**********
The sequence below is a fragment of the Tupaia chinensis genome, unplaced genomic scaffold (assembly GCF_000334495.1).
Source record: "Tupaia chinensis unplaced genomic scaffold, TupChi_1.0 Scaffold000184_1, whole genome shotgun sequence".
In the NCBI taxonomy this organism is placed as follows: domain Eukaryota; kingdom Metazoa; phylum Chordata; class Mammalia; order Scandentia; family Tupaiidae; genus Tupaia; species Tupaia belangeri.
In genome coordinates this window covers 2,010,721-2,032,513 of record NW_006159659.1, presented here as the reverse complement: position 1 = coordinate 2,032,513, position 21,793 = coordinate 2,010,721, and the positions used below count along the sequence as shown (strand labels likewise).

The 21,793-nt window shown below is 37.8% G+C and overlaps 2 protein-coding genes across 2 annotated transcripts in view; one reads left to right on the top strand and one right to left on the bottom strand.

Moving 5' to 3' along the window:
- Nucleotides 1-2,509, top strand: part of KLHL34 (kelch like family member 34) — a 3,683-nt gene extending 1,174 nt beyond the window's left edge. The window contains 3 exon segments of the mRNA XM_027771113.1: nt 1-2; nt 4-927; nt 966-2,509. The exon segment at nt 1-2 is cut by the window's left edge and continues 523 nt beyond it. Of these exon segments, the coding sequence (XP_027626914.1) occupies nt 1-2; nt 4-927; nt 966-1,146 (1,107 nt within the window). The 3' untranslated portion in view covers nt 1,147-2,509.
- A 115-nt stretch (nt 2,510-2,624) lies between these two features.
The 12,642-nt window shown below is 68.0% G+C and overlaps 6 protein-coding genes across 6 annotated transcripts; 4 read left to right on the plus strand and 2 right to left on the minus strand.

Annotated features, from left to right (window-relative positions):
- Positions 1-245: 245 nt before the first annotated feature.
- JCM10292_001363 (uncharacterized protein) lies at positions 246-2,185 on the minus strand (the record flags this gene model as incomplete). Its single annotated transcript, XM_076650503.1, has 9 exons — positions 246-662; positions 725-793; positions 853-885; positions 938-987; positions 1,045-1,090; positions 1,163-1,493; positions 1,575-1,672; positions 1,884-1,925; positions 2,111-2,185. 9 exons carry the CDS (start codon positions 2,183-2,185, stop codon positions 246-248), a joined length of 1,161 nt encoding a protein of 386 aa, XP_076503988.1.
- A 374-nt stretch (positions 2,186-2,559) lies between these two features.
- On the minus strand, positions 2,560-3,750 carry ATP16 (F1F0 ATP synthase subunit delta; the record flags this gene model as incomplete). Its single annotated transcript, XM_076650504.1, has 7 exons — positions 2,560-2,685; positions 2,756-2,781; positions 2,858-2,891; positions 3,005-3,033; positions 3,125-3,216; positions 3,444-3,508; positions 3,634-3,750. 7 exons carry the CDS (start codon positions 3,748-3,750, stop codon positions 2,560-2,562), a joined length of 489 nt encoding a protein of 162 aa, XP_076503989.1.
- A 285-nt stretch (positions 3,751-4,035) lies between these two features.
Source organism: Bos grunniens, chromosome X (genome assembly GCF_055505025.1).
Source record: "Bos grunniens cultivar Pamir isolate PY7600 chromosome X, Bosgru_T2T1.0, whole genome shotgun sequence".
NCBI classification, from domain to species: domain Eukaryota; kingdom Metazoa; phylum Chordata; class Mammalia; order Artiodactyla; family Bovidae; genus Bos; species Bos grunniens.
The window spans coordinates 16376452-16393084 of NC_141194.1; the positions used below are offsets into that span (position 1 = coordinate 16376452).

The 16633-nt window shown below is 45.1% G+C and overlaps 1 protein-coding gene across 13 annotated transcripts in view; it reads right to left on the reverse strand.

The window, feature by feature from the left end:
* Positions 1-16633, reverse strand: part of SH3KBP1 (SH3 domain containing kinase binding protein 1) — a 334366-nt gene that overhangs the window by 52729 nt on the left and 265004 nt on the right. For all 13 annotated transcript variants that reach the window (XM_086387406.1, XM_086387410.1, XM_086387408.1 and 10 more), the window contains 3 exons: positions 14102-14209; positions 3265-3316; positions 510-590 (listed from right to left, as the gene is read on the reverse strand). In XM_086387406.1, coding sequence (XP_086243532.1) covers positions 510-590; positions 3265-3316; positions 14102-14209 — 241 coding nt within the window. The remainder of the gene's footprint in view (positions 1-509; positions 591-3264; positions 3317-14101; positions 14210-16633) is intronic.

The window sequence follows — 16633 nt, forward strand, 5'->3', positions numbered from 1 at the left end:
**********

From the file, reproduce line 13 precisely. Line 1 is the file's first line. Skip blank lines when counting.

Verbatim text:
- A 374-nt stretch (positions 2,186-2,559) lies between these two features.